"He stole the blueprints," said David Kay, who headed nuclear weapons
evaluation programs at the International Atomic Energy Agency in
Vienna from 1982 to 1992. "But he's not a cat burglar who snatched
some plans. He's a very good scientist."

Khan took charge of Pakistan's uranium enrichment program in 1976.
Using the Urenco designs, his team secretly built gas centrifuges at
the A. Q. Khan Research Laboratories in Kahuta, a heavily guarded
complex near Islamabad. A separate agency, Pakistan's Atomic Energy
Organization, built the weapons using what U.S. officials believe were
plans obtained from China.

Pakistan detonated its first nuclear devices underground in May 1998,
shortly after India launched a second series of nuclear tests. But
U.S. officials say Pakistan had produced its first nuclear weapon a
decade earlier, thanks to Khan's success at the hardest part of
bomb-building: producing fissile material. Islamabad today is believed
to have 30 to 60 nuclear weapons.

Khan has proudly recounted how his team procured key components openly
from Western companies that were willing to help -- and by subterfuge
when they weren't. Khan said in an interview with Pakistan's Defense
Journal that Western governments tried to prevent his nation from
developing nuclear weapons but were foiled by the greed of their own
companies.

"Many suppliers approached us with the details of the machinery and
with figures and numbers of instruments and materials," he said. "They
begged us to purchase their goods."

For other items, the team used offshore front companies in nations
such as Japan and Singapore, sometimes routing the goods through
Jordan.

"I am not a madman or a nut," Khan told an interviewer in 2001. "If
making nuclear weapons for the sole purpose of safeguarding the
existence, independence and sovereignty of your country could be
termed madness or fanaticism, there are many thousands in other
countries who should be awarded even bigger titles. I am proud of my
work for my country. It has given Pakistanis a sense of pride,
security, and has been a great scientific achievement."

But international officials worry that Pakistan, through Khan, has
spread that nuclear knowledge to other countries. The strongest
evidence appears in North Korea.

U.S. officials say Khan initiated talks with the North Koreans in 1992
to obtain 10 to 12 medium-range Nodong ballistic missiles to help
Pakistan boost its military profile against India. The Americans say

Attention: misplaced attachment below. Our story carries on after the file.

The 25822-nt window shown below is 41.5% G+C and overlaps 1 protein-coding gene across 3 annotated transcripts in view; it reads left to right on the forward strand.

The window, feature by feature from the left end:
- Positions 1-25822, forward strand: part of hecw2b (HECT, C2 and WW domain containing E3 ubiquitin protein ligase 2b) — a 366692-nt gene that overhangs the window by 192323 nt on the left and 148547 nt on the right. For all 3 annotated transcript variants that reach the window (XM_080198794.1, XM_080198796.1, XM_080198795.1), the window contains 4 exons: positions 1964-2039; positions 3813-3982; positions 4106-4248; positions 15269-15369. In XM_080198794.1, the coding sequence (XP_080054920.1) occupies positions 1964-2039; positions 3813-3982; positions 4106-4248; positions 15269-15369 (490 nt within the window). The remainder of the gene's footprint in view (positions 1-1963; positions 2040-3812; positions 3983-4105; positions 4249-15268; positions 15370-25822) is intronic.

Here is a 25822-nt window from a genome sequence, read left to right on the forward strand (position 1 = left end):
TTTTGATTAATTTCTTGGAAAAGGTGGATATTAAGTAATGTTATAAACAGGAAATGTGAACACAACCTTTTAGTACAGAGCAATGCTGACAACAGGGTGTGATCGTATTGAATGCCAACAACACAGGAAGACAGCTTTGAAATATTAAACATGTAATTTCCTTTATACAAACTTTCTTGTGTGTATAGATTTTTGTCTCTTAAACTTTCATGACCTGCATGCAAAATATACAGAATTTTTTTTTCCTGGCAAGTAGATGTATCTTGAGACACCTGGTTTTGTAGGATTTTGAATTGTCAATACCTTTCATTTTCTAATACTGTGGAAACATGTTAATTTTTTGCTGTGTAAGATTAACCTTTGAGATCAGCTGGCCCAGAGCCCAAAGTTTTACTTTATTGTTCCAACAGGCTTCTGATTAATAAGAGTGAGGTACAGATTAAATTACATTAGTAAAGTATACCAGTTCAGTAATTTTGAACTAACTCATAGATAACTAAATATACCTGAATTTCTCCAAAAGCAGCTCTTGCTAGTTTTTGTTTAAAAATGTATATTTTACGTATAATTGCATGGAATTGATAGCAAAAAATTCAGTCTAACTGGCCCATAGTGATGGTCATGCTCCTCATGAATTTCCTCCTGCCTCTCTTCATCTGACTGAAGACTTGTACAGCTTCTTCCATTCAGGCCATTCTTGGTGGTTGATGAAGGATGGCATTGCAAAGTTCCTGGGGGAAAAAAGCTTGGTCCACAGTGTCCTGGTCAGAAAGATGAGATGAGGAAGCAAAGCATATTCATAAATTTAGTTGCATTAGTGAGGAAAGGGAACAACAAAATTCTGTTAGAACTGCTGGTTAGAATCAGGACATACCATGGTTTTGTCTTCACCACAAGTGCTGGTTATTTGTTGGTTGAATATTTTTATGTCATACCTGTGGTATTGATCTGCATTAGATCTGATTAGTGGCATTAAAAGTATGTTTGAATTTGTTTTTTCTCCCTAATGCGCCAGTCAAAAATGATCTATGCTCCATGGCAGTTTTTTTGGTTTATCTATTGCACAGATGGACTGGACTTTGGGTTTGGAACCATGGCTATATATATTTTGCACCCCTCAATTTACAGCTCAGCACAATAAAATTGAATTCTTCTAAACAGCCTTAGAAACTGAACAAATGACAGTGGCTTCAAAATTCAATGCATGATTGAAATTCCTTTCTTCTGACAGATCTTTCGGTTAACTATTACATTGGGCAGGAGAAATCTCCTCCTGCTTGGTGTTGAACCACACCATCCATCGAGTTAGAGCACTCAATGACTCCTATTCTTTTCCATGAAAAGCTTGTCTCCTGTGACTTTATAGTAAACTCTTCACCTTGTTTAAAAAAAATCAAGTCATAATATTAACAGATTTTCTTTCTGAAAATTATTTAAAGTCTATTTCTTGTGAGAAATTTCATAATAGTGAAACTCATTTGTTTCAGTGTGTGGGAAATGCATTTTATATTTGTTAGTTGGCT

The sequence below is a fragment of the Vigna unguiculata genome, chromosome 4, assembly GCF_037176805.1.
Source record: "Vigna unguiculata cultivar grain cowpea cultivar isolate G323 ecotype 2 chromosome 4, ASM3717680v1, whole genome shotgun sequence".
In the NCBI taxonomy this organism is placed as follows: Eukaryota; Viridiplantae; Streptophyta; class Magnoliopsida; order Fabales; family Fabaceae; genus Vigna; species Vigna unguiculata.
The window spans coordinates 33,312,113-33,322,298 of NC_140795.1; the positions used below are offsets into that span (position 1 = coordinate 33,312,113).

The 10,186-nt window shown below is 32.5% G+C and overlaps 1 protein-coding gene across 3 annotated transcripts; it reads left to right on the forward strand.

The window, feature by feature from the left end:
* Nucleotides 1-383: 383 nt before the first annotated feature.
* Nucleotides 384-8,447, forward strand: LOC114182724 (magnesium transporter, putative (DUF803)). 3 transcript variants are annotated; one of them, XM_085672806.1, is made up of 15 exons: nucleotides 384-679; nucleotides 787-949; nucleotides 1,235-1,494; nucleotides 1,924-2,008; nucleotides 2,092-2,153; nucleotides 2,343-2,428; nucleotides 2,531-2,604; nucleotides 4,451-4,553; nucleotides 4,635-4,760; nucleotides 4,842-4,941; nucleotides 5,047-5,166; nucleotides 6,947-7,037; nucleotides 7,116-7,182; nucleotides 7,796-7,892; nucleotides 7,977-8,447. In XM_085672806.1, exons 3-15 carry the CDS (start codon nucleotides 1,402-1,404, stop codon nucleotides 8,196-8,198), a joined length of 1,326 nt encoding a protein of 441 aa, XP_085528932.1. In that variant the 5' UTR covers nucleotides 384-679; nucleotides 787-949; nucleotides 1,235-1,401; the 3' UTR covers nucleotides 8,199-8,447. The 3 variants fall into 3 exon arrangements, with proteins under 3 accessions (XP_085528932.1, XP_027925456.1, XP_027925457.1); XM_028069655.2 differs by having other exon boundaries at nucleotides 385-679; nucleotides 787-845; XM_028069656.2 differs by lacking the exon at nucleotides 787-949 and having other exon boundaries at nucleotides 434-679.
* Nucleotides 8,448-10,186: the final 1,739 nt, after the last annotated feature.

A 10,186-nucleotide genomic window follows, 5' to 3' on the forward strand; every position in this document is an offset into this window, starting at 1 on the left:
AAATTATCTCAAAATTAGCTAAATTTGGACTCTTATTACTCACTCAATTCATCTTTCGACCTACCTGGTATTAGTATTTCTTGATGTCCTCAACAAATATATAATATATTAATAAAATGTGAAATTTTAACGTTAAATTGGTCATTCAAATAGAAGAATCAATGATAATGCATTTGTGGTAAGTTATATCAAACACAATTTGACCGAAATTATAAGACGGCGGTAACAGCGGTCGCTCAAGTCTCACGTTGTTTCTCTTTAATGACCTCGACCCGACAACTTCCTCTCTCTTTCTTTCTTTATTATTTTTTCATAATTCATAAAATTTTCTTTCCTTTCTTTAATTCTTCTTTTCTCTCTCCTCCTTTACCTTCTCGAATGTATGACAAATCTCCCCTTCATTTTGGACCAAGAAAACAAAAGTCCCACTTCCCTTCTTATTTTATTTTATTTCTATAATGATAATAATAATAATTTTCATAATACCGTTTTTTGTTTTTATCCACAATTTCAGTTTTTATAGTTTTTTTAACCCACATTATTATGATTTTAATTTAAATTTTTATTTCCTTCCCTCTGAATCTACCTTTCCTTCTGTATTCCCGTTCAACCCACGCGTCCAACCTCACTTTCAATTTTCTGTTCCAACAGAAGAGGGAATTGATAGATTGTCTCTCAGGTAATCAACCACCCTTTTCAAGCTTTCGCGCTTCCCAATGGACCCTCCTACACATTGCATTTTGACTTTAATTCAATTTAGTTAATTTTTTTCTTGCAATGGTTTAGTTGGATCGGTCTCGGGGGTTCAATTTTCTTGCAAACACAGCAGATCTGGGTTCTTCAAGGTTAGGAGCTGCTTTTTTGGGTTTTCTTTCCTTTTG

the deal was finalized during a secret 1993 visit to North Korea by
Benazir Bhutto, then Pakistan's prime minister.

In April 1998, Pakistan test-fired a knockoff Nodong missile renamed
the Ghauri I, which can carry a nuclear payload deep into India. A
month later, North Koreans attended Pakistan's first nuclear tests,
according to European diplomats.

In exchange for the missiles, U.S. and other officials say, Pakistan
gave North Korea designs for Khan's gas centrifuges and other
assistance needed to enrich uranium for nuclear weapons. After a tense
diplomatic standoff with the Clinton administration, North Korea
promised to freeze its nuclear program in 1994. It recently admitted
that it has a uranium enrichment program, however, and it has reopened
nuclear facilities that were closed under the 1994 agreement. Khan has
also played a notable role in Iran's nuclear development.

In 1986, Pakistan and Iran signed a nuclear cooperation agreement
after Khan visited Bushehr, a nuclear power plant that Tehran is
building with Russian help. After subsequent visits by Khan, Western
intelligence reported that Iranian scientists received training in
Pakistan in 1988 and that Pakistan was helping Iran build a nuclear
reactor in 1990. The exchanges seemed to cease by 1993 when Pakistan
and Iran became rivals over Afghanistan, said Ibrahim Marashi, a
proliferation expert at the Monterey Institute.

Because Iran has abundant oil and other energy sources, U.S. officials
long have suspected that Bushehr is a cover for a nuclear weapons
program. Concerns increased last month when satellite photos showed
construction at two other Iranian facilities, Arak and Natanz, that
Iranian dissidents contend are being used for nuclear weapons
development. Iran insists that its nuclear programs are for peaceful
purposes only.

Khan's role with Iraq is less clear. In October 1990, two months after
Iraq invaded Kuwait, an intermediary claiming to represent Khan met
agents from Baghdad's secret service. A memo dated Oct. 6, 1990, from
Section B-15 of Iraqi intelligence to Section S-15 of the Nuclear
Weapons Directorate describes "a proposal from Pakistani scientist
Abd-el Qadeer Khan" to help Iraq "establish a project to enrich
uranium and manufacture a nuclear weapon."

The middleman said Khan "was prepared to give us project designs for
nuclear bombs," according to the memo. The middleman said he was based
in Greece and would oversee shipments from Western Europe, using a
company he claimed to own in the Persian Gulf emirate of Dubai,
according to sources who have studied the memo.

U.N. weapons inspectors found the memo in 1995 in a cache of documents
hidden at a chicken farm near Baghdad. They determined that Iraq had
rejected the middleman's offer, but Iraq refused to identify him.

A letter from the International Atomic Energy Agency to U.N.
Secretary-General Kofi Annan in 1997 details interviews with agents
from Mukhabarat, Baghdad's secret service, who described Iraq's